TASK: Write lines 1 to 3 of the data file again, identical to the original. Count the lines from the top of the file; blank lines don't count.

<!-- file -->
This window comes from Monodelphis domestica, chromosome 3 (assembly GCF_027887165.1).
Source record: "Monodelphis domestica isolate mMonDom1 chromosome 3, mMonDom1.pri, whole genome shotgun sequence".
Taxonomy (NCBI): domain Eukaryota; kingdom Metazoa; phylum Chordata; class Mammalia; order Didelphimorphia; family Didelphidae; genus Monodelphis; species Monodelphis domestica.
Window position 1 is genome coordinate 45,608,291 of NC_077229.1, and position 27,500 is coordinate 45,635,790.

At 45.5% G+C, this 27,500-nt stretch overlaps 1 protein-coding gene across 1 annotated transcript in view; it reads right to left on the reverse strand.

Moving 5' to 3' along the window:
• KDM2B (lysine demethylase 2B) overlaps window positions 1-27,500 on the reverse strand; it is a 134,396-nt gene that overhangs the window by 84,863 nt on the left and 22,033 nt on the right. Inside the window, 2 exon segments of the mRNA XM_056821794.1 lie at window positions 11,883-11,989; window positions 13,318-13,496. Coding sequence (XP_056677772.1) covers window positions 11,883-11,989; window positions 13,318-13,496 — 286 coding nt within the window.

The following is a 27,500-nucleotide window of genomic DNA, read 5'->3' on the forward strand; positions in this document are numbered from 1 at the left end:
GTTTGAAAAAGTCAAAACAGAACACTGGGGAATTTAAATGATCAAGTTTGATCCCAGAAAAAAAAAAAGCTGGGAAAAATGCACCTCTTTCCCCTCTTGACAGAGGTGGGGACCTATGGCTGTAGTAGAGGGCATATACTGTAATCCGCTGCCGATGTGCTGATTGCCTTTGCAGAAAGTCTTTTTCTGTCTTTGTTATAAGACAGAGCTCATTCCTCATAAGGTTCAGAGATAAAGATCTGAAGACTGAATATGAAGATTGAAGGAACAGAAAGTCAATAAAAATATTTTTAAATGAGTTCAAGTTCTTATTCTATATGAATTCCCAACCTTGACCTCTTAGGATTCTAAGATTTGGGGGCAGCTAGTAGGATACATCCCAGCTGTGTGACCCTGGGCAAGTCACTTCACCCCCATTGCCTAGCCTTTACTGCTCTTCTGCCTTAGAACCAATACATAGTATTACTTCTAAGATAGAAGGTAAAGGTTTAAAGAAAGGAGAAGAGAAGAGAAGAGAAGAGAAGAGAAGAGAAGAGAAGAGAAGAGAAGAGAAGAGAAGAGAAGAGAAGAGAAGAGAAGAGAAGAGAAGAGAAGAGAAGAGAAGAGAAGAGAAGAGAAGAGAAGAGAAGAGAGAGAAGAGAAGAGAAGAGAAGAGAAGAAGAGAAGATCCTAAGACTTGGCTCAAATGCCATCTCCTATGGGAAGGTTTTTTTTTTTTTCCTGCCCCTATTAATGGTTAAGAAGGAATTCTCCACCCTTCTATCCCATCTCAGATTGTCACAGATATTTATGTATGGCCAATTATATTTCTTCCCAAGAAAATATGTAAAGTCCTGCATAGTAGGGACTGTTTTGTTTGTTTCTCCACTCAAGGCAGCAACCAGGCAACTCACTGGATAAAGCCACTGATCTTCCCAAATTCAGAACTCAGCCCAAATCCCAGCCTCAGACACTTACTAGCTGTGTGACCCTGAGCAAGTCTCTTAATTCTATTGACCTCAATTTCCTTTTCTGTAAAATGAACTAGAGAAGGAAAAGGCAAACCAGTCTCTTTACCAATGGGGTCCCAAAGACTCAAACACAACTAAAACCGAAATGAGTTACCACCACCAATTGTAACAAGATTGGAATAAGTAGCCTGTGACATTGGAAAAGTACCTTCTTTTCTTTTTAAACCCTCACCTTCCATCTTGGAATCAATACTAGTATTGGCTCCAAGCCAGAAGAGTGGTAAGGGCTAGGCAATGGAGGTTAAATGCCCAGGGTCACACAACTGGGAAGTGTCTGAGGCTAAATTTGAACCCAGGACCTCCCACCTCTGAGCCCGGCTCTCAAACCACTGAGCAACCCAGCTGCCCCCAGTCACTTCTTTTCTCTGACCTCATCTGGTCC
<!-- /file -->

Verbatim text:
This window comes from Monodelphis domestica, chromosome 3 (assembly GCF_027887165.1).
Source record: "Monodelphis domestica isolate mMonDom1 chromosome 3, mMonDom1.pri, whole genome shotgun sequence".
Taxonomy (NCBI): domain Eukaryota; kingdom Metazoa; phylum Chordata; class Mammalia; order Didelphimorphia; family Didelphidae; genus Monodelphis; species Monodelphis domestica.